Did you know that the Yukon boasts the highest concentration of visual artists in Canada? It’s true, with local artists are leading the way with respect to truth and reconciliation in art. One such creator, Sho Sho “Belelige” Esquiro, is a perfect example; of Kaska Dena, Cree and Scottish heritage, her contemporary art uses traditional techniques to create textiles that have been featured in museums around North America, including stunning pieces like ASCENSION, made of lynx paws, recycled silk woven prayer scarves, laser-cut rabbit fur, velvet, silk, platinum, sterling silver and 24K beads. She’s also a finalist in the Yukon Prize for Visual Arts! We chatted with Sho Sho to learn more. —Noa Nichol
Hello! Please tell us a bit about yourself and your background to start.
I am Kaska Dena, Cree and Scottish born and raised in the Yukon. I grew up with a clear goal of becoming an artist and fashion designer. My mama has been a professional artist my entire life so I was very privileged to have her mentorship and guidance, teachings and encouragement.
Congratulations on being named a finalist for the Yukon Prize for Visual Arts; how does it feel to have received this honour?
Thank you so much, I feel very honoured to be recognized not only as an artist but a Yukon First Nations artist, I am a very proud Yukoner and represent that in all my travels and the Yukon is deeply reflected in my work and is a constant inspiration.
Where do you take inspiration for your designs from? Who do you design for? How would you describe the pieces/clothing that you design? Do they hold a deeper meaning beyond simply being garments to wear?
As an artist I receive inspiration from many places, I feel it is a platform for me to speak about important issues in the Indigenous communities, and in the world. I also like to constantly challenge myself using different techniques and materials. I take in everything, my soundings, the people I meet, the land, the animals and my love for my culture and people. I design to express myself, I like to think what I’m doing isn’t much different than my ancestors. The pieces I create first start with prayer and I use many different materials, some sourced from the Yukon, even family such as linx from my Uncle Amos. My work holds deep meaning to my legacy, my impact and how I can contribute and also work with and encourage those that will come after me. Creating space and opportunity is my life’s work and passion.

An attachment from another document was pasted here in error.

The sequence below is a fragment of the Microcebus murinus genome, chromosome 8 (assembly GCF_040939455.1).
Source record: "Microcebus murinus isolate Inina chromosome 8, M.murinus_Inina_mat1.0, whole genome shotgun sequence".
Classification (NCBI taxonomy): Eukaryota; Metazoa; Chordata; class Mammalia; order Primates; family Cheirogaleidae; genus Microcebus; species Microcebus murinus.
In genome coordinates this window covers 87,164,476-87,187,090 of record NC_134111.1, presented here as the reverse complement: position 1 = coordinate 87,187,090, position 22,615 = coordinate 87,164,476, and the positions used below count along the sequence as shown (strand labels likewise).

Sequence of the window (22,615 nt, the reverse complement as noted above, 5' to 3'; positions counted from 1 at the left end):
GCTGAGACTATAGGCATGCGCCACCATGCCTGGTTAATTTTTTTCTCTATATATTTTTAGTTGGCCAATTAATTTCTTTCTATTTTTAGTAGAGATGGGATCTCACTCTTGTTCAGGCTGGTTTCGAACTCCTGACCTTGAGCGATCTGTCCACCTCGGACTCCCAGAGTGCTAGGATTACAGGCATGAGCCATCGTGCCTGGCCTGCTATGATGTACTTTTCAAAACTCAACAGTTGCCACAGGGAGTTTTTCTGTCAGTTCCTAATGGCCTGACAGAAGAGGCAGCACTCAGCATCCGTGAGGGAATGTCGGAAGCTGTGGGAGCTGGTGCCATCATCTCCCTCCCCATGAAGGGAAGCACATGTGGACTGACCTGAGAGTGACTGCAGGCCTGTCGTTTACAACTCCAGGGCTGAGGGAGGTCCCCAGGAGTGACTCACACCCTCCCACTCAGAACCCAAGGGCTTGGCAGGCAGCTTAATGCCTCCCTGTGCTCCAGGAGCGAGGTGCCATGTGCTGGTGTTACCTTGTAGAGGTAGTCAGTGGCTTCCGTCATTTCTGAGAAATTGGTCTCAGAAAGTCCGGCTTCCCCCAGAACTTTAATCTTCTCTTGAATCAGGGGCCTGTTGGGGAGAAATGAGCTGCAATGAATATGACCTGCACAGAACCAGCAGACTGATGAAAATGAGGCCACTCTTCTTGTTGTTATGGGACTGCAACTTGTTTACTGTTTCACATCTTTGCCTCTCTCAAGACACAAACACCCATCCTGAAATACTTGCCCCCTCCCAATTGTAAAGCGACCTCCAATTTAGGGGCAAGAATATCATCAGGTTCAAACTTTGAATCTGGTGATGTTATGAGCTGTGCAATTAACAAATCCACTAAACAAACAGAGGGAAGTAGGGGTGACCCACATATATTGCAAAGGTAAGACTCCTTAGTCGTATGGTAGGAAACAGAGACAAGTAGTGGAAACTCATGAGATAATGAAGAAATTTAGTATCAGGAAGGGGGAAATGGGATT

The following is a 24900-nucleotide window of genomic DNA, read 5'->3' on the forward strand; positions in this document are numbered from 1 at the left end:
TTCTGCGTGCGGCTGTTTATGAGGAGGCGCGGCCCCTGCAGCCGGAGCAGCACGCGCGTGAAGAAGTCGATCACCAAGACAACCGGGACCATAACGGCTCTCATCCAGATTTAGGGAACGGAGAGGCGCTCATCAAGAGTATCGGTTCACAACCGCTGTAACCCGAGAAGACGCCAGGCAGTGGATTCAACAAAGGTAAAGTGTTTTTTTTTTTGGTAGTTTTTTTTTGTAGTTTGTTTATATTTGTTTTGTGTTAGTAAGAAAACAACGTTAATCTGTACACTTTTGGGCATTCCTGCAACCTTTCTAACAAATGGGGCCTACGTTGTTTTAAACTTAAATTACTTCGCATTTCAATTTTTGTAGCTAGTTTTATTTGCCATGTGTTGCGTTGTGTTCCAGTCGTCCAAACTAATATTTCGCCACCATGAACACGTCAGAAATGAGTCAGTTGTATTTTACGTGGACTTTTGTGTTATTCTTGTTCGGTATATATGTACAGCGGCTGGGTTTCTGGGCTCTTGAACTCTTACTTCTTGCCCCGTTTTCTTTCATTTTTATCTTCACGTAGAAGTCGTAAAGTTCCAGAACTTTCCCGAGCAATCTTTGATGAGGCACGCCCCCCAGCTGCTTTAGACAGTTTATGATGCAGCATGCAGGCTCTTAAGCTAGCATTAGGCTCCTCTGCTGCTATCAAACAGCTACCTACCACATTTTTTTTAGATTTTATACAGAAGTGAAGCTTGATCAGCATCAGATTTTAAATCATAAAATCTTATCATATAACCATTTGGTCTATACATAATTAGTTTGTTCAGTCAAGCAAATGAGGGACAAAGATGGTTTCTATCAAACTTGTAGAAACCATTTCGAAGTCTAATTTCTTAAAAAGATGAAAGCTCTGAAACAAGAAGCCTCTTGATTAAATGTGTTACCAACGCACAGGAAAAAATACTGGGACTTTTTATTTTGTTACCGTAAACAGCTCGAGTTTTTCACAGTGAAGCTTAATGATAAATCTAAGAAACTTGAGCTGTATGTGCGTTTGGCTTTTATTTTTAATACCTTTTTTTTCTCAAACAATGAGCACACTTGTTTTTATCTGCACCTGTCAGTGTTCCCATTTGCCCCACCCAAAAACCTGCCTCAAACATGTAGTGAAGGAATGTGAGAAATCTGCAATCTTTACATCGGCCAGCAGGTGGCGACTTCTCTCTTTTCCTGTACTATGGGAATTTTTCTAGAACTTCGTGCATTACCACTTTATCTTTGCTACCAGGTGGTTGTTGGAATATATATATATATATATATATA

How do you use your platform as a Yukon-based Indigenous fashion designer to create art that touches on Indigenous issues and healing?
I use my platform to speak on important issues not only that affect and are important to Indigenous people but also within our Country and society as a whole. This is a time for healing and that needs to happen as a country we as mourning our ancestors and waiting for Canada to really not only talk about Truth and Reconciliation but action. I feel without truth there can be no reconciliation. Another exhibition I am very proud to be a part of is my first solo exhibition now showing at the Bill Reid Gallery until June. It is titled Sho Sho Esquiro: Doctrine of Discovery, I’m hopeful it will not only provide a place for education through my self expression but allow for open dialog.
What message would you give to other up and coming or aspiring Canadian/Indigenous designers?
I would say to up-and-coming designers and artists to always do your best work. Seek mentors and there is so much we can learn from our elders. Following your passion is rewarding and to always make the best of every opportunity and build a team. Never burn bridges, as mama says! Make goals and work toward them, speak them into existence!